You may have heard about Google’s mobile-first index. But what will it mean for you, your clients and the way you create their websites?
In this guide, we’ll explain the reasons behind Google’s move and what you need to know to ensure that the websites you build are search-engine friendly on all devices.
We’ll begin by looking at the developments that led up to this moment.
The history of Google and mobile search
The shift to a mobile-first index is the culmination of a series of changes that began on November 18th 2014 when Google introduced the “Mobile-friendly” tag in its search results. The aim was to ensure mobile searchers would be able to easily find sites that were compatible with the device being used.
An algorithm change dubbed the Mobile-Friendly Update followed on April 21st 2015. This time the change gave a rankings boost to mobile-friendly websites, increasing the chances that these sites would outrank non-mobile-friendly sites in mobile search results.
After this, Google shifted its focus to educating people about the importance of mobile-friendly sites. On March 16th 2016 it published the Webmasters Mobile Guide, which was followed by a mobile-friendly testing tool on May 17th 2016.
Ultimately, this all built up to the big change – the announcement of a mobile-first index which came on November 4th 2016.
The growing importance of mobile search
Clearly, improving mobile search has been an important issue for Google in the last three years. But why is that? Well, there are two main factors driving its decisions.
1) The growth of mobile internet usage
Mobile devices are all but ubiquitous now, and in turn that has driven huge growth in mobile internet usage.
In 2015, mobile searches surpassed desktop search for the first time – and things have stayed that way since. With most people reaching for their phone or laptop when searching, it’s not surprising Google wants to ensure they have the best possible experience. And that brings us on to the second reason.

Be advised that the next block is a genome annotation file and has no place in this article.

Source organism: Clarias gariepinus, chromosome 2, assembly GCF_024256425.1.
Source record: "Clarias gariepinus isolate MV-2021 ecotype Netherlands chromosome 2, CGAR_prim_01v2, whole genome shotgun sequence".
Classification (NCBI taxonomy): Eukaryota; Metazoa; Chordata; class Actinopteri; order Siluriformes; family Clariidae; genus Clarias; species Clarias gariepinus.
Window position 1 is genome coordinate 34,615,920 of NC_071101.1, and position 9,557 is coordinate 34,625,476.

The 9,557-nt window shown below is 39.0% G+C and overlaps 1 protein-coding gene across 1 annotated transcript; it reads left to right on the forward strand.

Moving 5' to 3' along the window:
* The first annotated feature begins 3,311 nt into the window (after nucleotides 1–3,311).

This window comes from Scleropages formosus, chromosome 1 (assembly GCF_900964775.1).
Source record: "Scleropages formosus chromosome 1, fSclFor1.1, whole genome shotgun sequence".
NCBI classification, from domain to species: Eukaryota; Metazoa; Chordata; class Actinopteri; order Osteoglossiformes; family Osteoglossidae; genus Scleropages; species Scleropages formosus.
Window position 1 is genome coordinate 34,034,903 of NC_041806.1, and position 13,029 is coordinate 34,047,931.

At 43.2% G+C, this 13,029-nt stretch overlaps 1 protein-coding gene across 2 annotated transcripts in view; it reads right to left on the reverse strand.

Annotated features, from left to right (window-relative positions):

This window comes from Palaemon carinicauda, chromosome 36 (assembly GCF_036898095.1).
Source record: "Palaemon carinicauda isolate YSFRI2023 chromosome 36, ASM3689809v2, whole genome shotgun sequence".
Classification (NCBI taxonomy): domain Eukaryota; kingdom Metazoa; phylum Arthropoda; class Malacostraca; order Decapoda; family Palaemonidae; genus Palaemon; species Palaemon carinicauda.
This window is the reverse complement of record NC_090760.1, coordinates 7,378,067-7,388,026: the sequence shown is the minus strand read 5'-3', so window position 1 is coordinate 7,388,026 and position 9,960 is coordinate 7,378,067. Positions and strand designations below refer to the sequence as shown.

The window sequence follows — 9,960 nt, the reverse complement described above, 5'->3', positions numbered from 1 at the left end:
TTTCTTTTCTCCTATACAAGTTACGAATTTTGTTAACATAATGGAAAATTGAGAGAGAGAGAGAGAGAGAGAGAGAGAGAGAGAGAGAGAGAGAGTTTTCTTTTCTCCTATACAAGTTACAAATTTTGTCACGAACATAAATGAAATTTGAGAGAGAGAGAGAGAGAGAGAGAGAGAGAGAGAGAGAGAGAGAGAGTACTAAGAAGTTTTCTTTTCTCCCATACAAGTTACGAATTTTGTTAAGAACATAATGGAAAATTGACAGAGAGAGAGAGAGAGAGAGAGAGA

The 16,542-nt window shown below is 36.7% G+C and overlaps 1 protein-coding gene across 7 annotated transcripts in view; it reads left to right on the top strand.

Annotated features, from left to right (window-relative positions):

2) Google’s focus on UX
Google’s growth as a search engine has always been based on delivering the best possible search results. And that hasn’t changed in the mobile era.
But the quality of Google’s search results is dependent on the quality of the websites those results direct people to. If someone has to deal with bad UX on a site that topped the search rankings, that reflects badly on Google.
For this reason, Google wants to make sure that people searching on mobile are directed to sites that are optimised for those devices.
If a mobile user is directed to a full desktop site, they’re going to find it hard to use and may even face longer load times. That’s exactly the kind of thing Google wants to avoid.
Getting to grips with the mobile first index
Ok, so that’s the background to things, but what about the mobile index itself? How will that change the way things work?
What does a mobile-first index mean?
Until recently, Google compiled its search index from the point of view of a desktop browser, regardless of whether it was crawling a desktop or mobile website.
Clearly, this isn’t ideal – desktop and mobile sites look different and can have different content. That means under the old way of doing things, there was a chance mobile users weren’t always directed to the site most likely to meet their needs.
The switch to a mobile-first index means that mobile sites will be crawled from a mobile browser point of view, and desktop sites from a desktop point of view.
However, Google’s aim is to “eventually primarily use the mobile version of a site’s content to rank pages from that site”.
How will this change impact clients who only have desktop sites?